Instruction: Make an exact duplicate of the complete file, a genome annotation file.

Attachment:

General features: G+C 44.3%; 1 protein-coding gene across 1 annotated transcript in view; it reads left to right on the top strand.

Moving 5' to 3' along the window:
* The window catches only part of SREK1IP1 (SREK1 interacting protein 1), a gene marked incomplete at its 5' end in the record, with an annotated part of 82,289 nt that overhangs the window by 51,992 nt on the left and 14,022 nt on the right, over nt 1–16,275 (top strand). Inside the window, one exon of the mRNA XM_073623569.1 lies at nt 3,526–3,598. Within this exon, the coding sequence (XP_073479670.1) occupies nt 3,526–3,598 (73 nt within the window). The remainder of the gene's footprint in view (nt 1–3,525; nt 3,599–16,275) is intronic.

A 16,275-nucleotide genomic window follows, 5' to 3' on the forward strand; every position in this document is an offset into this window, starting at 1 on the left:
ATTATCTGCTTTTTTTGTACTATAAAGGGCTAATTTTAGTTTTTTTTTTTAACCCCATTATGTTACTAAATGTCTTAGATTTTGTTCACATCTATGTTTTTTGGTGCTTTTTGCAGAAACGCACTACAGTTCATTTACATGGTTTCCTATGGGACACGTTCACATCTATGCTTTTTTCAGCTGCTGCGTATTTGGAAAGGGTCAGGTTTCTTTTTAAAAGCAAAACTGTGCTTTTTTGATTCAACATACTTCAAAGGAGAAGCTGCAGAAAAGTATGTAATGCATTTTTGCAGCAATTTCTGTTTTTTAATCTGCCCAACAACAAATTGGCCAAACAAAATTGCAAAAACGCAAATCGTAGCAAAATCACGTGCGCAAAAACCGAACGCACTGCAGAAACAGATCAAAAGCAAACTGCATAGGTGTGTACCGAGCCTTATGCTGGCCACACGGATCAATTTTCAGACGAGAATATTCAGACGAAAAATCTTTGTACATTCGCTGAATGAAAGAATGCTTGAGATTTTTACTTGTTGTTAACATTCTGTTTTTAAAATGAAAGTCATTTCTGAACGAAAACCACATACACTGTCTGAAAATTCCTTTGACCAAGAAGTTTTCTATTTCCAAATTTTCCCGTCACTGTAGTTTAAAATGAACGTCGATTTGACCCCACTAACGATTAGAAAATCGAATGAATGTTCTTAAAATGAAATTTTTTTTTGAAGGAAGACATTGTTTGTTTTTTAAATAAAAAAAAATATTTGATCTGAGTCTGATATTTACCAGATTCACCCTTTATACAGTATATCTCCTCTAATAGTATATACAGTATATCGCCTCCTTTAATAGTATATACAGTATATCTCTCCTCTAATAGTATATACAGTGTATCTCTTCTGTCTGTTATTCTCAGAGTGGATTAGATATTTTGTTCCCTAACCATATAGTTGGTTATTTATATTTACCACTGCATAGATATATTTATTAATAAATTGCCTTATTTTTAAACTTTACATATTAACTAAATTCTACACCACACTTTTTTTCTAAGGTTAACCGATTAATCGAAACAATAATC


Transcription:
General features: G+C 44.3%; 1 protein-coding gene across 1 annotated transcript in view; it reads left to right on the top strand.

Moving 5' to 3' along the window:
* The window catches only part of SREK1IP1 (SREK1 interacting protein 1), a gene marked incomplete at its 5' end in the record, with an annotated part of 82,289 nt that overhangs the window by 51,992 nt on the left and 14,022 nt on the right, over nt 1–16,275 (top strand). Inside the window, one exon of the mRNA XM_073623569.1 lies at nt 3,526–3,598. Within this exon, the coding sequence (XP_073479670.1) occupies nt 3,526–3,598 (73 nt within the window). The remainder of the gene's footprint in view (nt 1–3,525; nt 3,599–16,275) is intronic.

A 16,275-nucleotide genomic window follows, 5' to 3' on the forward strand; every position in this document is an offset into this window, starting at 1 on the left:
ATTATCTGCTTTTTTTGTACTATAAAGGGCTAATTTTAGTTTTTTTTTTTAACCCCATTATGTTACTAAATGTCTTAGATTTTGTTCACATCTATGTTTTTTGGTGCTTTTTGCAGAAACGCACTACAGTTCATTTACATGGTTTCCTATGGGACACGTTCACATCTATGCTTTTTTCAGCTGCTGCGTATTTGGAAAGGGTCAGGTTTCTTTTTAAAAGCAAAACTGTGCTTTTTTGATTCAACATACTTCAAAGGAGAAGCTGCAGAAAAGTATGTAATGCATTTTTGCAGCAATTTCTGTTTTTTAATCTGCCCAACAACAAATTGGCCAAACAAAATTGCAAAAACGCAAATCGTAGCAAAATCACGTGCGCAAAAACCGAACGCACTGCAGAAACAGATCAAAAGCAAACTGCATAGGTGTGTACCGAGCCTTATGCTGGCCACACGGATCAATTTTCAGACGAGAATATTCAGACGAAAAATCTTTGTACATTCGCTGAATGAAAGAATGCTTGAGATTTTTACTTGTTGTTAACATTCTGTTTTTAAAATGAAAGTCATTTCTGAACGAAAACCACATACACTGTCTGAAAATTCCTTTGACCAAGAAGTTTTCTATTTCCAAATTTTCCCGTCACTGTAGTTTAAAATGAACGTCGATTTGACCCCACTAACGATTAGAAAATCGAATGAATGTTCTTAAAATGAAATTTTTTTTTGAAGGAAGACATTGTTTGTTTTTTAAATAAAAAAAAATATTTGATCTGAGTCTGATATTTACCAGATTCACCCTTTATACAGTATATCTCCTCTAATAGTATATACAGTATATCGCCTCCTTTAATAGTATATACAGTATATCTCTCCTCTAATAGTATATACAGTGTATCTCTTCTGTCTGTTATTCTCAGAGTGGATTAGATATTTTGTTCCCTAACCATATAGTTGGTTATTTATATTTACCACTGCATAGATATATTTATTAATAAATTGCCTTATTTTTAAACTTTACATATTAACTAAATTCTACACCACACTTTTTTTCTAAGGTTAACCGATTAATCGAAACAATAATC